Monday, June 13, 2005
We are poised on a trajectory that takes us from the
bowels of the earth to the infinity of near infinity of
Can it be said that the sun is destructive? So much has
been said about the generative nature of the sun.
Ancient Egypt is a hymn to the sun. Thousands of years
later the same sun is seen as a threat -no- *the*
threat to humanity. We believe that the sun, that self
same sun, will burn and devour the earth. There are
quite a large number of cultures which have also seen
the sun as a predator and destroyer.
It is evident that the sun burns crops, barches the
land and destroys people and animals who are without
water and shelter.
And yet without it there would not be life as we know
it on this eath. It is this bifocal balancing of
opposites, the dance on the edge of abyss, which runs
through human life and suffuses so much of art - all
Art arises from the feeling and the knowledge that the
line between a generative and a destructive reality is
paper-thin. I find that in the music for piano by
Chopin it is this line which maintains and sustains. (...)
The question that I am facing in recent years is this:
to what extent are human beeings part of this ceaseless
chain of destruction? Do we absorb it; does it impinge
on us; is the chemical, biological entity that is the
human being penetrated by that which is so
overwhelmingly the stuff of life?(...)
If destruction and creation is so profoundly embedded
in the human beeing, in the atoms and cells - and the
origins go back to the first beginnings of biological
life - if there is a total mix between that which is on
earth and in the galaxies, how should we respond?
Destruction is *not nice*. Religion after religion has
tried to turn away from it, but always only with
Everything that is on the surface of the earth will go.
Mountains will melt in the heat. Vast periods of time
before this, even the best preserved works of art will
have gone, and human beeings also. Nothing is forever.
When i wrote in the first Auto-Destructive Art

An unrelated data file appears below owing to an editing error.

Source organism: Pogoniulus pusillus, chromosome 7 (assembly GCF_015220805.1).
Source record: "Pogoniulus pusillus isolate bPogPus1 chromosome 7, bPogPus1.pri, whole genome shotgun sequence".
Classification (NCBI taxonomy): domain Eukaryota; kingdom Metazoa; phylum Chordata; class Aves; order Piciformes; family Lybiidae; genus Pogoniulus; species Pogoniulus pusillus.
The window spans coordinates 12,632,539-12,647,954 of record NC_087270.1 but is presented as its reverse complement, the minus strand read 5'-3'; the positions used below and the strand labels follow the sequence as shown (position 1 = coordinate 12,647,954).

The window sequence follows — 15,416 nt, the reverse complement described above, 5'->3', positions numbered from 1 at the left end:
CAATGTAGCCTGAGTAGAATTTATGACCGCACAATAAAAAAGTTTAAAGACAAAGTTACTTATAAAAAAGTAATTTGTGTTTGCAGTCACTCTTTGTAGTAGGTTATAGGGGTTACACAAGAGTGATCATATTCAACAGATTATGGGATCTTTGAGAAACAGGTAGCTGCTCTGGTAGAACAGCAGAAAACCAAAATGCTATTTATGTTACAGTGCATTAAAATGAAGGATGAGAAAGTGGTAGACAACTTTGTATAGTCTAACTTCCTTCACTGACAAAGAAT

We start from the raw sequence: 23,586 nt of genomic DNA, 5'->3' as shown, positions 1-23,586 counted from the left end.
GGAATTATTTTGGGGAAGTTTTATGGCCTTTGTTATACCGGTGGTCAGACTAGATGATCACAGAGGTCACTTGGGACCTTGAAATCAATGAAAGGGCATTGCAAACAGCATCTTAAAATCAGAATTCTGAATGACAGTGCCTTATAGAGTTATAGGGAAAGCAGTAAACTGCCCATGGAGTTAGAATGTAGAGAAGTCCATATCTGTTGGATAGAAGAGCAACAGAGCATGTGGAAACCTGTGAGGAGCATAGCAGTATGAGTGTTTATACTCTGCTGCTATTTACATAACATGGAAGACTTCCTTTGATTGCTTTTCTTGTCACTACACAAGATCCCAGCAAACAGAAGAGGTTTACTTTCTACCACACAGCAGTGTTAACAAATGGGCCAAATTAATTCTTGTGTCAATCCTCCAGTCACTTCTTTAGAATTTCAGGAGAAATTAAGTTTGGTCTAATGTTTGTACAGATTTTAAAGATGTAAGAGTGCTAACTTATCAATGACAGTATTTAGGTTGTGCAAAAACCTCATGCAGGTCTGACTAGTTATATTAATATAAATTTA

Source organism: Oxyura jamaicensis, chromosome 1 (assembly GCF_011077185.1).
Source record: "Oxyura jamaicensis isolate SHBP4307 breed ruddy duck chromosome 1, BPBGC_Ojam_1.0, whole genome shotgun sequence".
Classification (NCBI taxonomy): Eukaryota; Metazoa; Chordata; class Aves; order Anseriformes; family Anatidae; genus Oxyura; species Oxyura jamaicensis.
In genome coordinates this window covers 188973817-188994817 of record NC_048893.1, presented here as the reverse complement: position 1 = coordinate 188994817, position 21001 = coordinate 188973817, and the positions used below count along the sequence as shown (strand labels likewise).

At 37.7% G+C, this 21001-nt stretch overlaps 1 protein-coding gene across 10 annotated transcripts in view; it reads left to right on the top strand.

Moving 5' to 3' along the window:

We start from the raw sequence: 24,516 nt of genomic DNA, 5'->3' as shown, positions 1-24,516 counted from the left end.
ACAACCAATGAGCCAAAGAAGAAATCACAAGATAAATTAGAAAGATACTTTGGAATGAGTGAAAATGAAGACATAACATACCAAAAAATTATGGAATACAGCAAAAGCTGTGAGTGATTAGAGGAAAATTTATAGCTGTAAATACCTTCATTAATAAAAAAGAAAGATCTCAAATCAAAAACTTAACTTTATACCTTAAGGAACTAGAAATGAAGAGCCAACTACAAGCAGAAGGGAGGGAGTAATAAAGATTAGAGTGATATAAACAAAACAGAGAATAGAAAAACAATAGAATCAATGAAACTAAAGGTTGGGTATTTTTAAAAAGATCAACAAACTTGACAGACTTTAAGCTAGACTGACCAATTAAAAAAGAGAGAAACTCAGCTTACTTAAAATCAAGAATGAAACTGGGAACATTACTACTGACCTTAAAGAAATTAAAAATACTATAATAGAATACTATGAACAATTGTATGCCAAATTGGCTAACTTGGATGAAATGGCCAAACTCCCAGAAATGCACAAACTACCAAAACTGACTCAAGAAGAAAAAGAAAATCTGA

manifesto that a work of auto-destructive art can last
a few seconds and no more then twenty years, I had a
certain doubt. Really, only a few seconds? I was right
to query but erred in the direction. Today, in the work
with electronics, a second is a vast expanse of time.
Time is considered in terms of a millionth part of a
And beyond this, there are attitudes towards
environment, the critique of capitalist consumer
society, the critique of science and technology, and
the emphasis on individual responsiblity.
There is a deep-seated fear of destruction in many
people. What is the origin of this fear? In part is a
fear of destructivity lodged in ourselves. Our urge to
be aggressive and act with violence gives rise to a
reaction that seeks to ban and inhibit agression and
violence in general.
(...)We are part of nature: We *are* nature. But is nature
red in tooth and claw?
Certain micro-organisms can live within nuclear
reactors. It has been said that should there be a
nuclear destruction of the world microbes will manage
to survive better than any other species. So what live
can survive amongst the galaxies? Are the Galaxies
nature? Is what is going on there *natural*? Well, not
by our standards.
But presumably beeing a galaxy is as natural as apple
pie for the galaxy. For a galaxy, life on earth is
meaningless soft and soppy. Who wants all that soggy
stuff, trees swaying in the wind? How can a Niagara
Falls or an atom bomb compare with the immense expanse,
the power billion times greater that the sun, the sheer
empowerment of it all? What a life!
The fact that we could not live there and that we would
find those conditions unnatural must not blind us to
the realisation that galaxies *are* nature.
From the burning core of our earth to those expanses
where we could never go, and if we did, never survive.
Do we share the burning to the point where everything
disintegrates? What is the fever pitch of a person in
love; or the maniacal excess of a creative act; or the
blind onslaught of a killer? What has it to do with the
torrents within a galaxy?
It is the extreme and the excess. It is the burning to
the point threatened by dissolution. Dissolution does
not take place - any more than the galaxy dissolves -
despite ist white heat.
That is what unites us with the beyond: the capacity to
reach a core, burning, endangered, exposed. And to go
on. To go through the furnace, remember the Bible
Story, go through the galaxy and emerge intact.
Destruction and destructivity are inextricably entwined
in the nature that we know; fire does not make moral
judgements. Inasfar that we are nature, that nature
suffuses us, we are inescapably entrapped within it.
The murderer hits out like the branch falls of the
We do not need visual reminders to conjure up the
destructivity ongoing in humanity. We need merely to
repeat a mantra of atrocities. The Hordes of Ghengis
Khan, the Thirty Years War, in the manner perhaps of
Alaistair MacLennan's recent installation at the
Arches, Glasgow, speaking of the Troubles in Northern
Ireland. The Sacking of Rome, the Gates of Jericho,
Sabra and Shatilla. Hiroshima and Nagasaki. The
Massacre on the Temple Mount. The First World War. The
Second World War. The Third World War. Zaire Rwanda.
Yugoslavia. My Lai.
Nature and natural - Natural Born Killers.
Gustav Metzger, Earth to Galaxies: On Destruction and Destructivity
[From a lecture given as part of SoFA Events series at
the Glasgow Film Theatre, 8 November 1996, organized by
Ross Birrell and Alice Angus]
destroyed by ---gallizio
in the bursting era